AIN Blog: Torqued: Can You Trust the FAA?
Voluntary safety programs are based on trust. Can you trust the FAA? The short answer, when it comes to voluntarily reporting violations or voluntarily cooperating with an FAA investigation, is no. You absolutely cannot trust the FAA to look out for your interests, especially the interests of maintaining your certificate or livelihood. In fact, you can expect the FAA to use anything and everything you say to them against you.
Let me explain. I haven’t felt this mistrustful of the FAA in a long time. Yes, of course, there was a time when no airman in his or her right mind trusted the FAA (we knew when the FAA showed up they weren’t there to help us) but then along came Asap, remedial training and other voluntary programs that encouraged cooperation with the agency, and the atmosphere in Flight Standards started to change. It seemed that starting sometime in the early years of the 21st century, the FAA figured out what many advanced aviation nations already knew: rigid, punitive enforcement systems don’t get far in encouraging airmen to come forward with safety information only they can know. Some FAA inspector sitting in an office isn’t going to know what’s happening on the line or in the hangar unless someone who actually flies the line or works in the hangar tells him.
So for a while it seemed the FAA really worked hard with the industry to convince airmen that cooperating with the FAA by reporting safety violations–even their own–or cooperating with the FAA in investigating safety violations, would be in the best interests of the aviation system and the airmen’s cooperation would be met with leniency, if not immunity. Well, seems those days are over. The game has changed and not for the better. Not for the best interests of aviation safety and certainly not for the best interests of airmen used to a free exchange with FAA inspectors they trusted.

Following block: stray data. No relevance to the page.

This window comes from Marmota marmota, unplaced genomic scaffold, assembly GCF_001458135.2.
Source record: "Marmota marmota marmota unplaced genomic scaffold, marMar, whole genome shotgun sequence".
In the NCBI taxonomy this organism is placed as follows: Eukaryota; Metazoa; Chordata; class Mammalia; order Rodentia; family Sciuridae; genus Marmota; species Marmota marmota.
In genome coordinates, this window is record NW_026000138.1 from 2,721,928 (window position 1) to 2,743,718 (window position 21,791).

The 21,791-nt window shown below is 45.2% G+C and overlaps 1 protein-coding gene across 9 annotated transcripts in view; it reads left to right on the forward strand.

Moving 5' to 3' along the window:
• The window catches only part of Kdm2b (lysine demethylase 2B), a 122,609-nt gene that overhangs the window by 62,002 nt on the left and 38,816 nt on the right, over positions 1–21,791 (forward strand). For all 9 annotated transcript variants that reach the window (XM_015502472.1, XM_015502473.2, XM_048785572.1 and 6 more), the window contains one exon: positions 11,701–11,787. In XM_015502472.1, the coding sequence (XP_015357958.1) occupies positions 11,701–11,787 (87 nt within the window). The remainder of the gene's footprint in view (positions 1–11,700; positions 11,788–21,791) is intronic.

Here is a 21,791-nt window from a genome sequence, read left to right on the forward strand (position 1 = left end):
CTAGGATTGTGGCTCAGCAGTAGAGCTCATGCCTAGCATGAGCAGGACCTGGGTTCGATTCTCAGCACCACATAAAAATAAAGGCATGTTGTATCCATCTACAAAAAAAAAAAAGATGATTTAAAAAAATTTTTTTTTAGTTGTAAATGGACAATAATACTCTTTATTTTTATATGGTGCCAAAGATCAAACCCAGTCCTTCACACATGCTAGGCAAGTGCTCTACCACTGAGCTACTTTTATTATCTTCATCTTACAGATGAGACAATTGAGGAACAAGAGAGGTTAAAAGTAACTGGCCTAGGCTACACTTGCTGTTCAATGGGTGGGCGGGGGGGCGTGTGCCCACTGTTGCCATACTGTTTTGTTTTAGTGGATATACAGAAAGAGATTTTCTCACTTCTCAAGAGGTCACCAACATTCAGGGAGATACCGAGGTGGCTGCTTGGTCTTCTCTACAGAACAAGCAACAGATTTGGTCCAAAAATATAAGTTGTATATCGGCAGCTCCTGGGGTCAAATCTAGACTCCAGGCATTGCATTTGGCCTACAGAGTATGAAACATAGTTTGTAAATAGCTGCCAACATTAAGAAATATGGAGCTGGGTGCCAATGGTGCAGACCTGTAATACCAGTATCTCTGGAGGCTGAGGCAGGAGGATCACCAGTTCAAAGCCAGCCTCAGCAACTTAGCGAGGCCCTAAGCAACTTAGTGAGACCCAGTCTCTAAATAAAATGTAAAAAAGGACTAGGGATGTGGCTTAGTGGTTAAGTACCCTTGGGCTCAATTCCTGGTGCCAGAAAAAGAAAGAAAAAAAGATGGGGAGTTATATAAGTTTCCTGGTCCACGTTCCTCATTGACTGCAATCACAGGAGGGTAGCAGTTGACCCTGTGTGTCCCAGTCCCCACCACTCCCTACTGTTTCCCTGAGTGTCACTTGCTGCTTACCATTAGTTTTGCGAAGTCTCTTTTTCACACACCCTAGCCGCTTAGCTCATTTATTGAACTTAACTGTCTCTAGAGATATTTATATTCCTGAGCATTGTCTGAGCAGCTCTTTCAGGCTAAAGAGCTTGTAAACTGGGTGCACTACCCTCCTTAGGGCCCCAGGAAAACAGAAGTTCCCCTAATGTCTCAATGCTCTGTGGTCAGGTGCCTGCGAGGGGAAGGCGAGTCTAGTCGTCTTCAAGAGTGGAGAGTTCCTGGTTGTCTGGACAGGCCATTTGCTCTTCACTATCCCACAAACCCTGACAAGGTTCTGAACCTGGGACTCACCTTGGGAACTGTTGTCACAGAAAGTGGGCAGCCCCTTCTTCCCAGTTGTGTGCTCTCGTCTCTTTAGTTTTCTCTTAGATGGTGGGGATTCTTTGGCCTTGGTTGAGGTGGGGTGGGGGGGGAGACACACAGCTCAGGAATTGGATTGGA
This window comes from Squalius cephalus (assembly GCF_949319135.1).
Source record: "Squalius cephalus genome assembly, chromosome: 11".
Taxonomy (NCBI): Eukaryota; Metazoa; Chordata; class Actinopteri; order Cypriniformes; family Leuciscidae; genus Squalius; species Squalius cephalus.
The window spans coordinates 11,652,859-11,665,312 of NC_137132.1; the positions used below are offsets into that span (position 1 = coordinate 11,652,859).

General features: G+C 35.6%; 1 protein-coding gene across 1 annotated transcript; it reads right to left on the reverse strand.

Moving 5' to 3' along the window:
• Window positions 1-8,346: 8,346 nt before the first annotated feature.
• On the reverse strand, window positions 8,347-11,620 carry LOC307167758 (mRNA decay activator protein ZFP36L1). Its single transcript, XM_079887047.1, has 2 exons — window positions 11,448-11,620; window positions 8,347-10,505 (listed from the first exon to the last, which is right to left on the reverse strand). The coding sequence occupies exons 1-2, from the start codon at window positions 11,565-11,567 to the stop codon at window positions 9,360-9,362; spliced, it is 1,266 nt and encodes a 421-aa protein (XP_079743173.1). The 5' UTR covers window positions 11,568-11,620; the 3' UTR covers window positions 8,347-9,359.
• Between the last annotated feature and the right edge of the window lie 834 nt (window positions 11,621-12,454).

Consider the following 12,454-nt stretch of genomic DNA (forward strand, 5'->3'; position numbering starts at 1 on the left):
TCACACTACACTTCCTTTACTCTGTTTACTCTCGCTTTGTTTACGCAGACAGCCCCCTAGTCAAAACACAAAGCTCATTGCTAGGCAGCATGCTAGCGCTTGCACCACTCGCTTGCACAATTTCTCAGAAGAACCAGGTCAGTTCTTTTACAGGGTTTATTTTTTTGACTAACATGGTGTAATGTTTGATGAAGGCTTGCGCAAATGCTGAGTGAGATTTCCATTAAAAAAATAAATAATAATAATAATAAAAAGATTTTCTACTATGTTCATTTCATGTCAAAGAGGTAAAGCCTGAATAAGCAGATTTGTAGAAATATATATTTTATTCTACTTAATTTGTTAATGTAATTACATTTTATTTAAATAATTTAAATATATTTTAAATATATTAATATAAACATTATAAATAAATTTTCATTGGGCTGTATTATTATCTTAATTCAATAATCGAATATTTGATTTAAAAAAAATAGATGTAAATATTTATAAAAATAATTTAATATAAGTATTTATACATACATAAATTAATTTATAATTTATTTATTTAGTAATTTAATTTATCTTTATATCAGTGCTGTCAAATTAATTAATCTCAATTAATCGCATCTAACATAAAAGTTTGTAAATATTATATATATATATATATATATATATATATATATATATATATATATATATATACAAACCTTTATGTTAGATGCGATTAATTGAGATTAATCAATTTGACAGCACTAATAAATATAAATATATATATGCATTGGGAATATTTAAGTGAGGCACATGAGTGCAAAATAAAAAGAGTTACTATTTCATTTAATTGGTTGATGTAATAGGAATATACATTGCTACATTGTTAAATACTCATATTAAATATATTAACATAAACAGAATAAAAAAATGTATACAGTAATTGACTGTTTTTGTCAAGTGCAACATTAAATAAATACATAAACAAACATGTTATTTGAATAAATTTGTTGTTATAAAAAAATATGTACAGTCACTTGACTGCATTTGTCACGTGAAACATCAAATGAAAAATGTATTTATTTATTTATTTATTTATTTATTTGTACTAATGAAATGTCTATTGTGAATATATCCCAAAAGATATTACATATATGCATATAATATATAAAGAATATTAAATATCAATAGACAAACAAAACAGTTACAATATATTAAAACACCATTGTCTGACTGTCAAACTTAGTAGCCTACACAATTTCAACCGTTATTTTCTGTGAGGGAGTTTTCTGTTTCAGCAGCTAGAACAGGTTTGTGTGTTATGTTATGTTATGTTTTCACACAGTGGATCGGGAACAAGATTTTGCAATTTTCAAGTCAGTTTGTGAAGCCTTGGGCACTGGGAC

The FAA’s past efforts to gain the industry’s trust were based on what most everyone in the safety business knows is true: the only way to continue to drive the accident rate down is to get access to information about safety issues known only to people working in the system–mechanics, dispatchers, pilots, air traffic controllers and other front-line employees. And the only way to get access to this information is for the individuals to trust that they can share the information that may implicate them in safety lapses or violations without fear of getting fired by their employers or prosecuted by the FAA.
So while I came to trust that the FAA could be trusted with these voluntary programs–and would rather forego enforcement cases in the interests of maintaining the free flow of important safety information from the only sources of that information–I am now convinced that that trust is seriously misplaced. What has changed my opinion and driven me to write this article are two recent enforcement cases I’ve been involved with–not as a target, but as an expert witness. These cases have led me to conclude that an airman (that includes mechanics, aircraft dispatchers, parachute riggers, air traffic controllers and, yes, of course, pilots) cooperates with the FAA at his own peril, more specifically at the risk of the suspension or revocation of his certificate.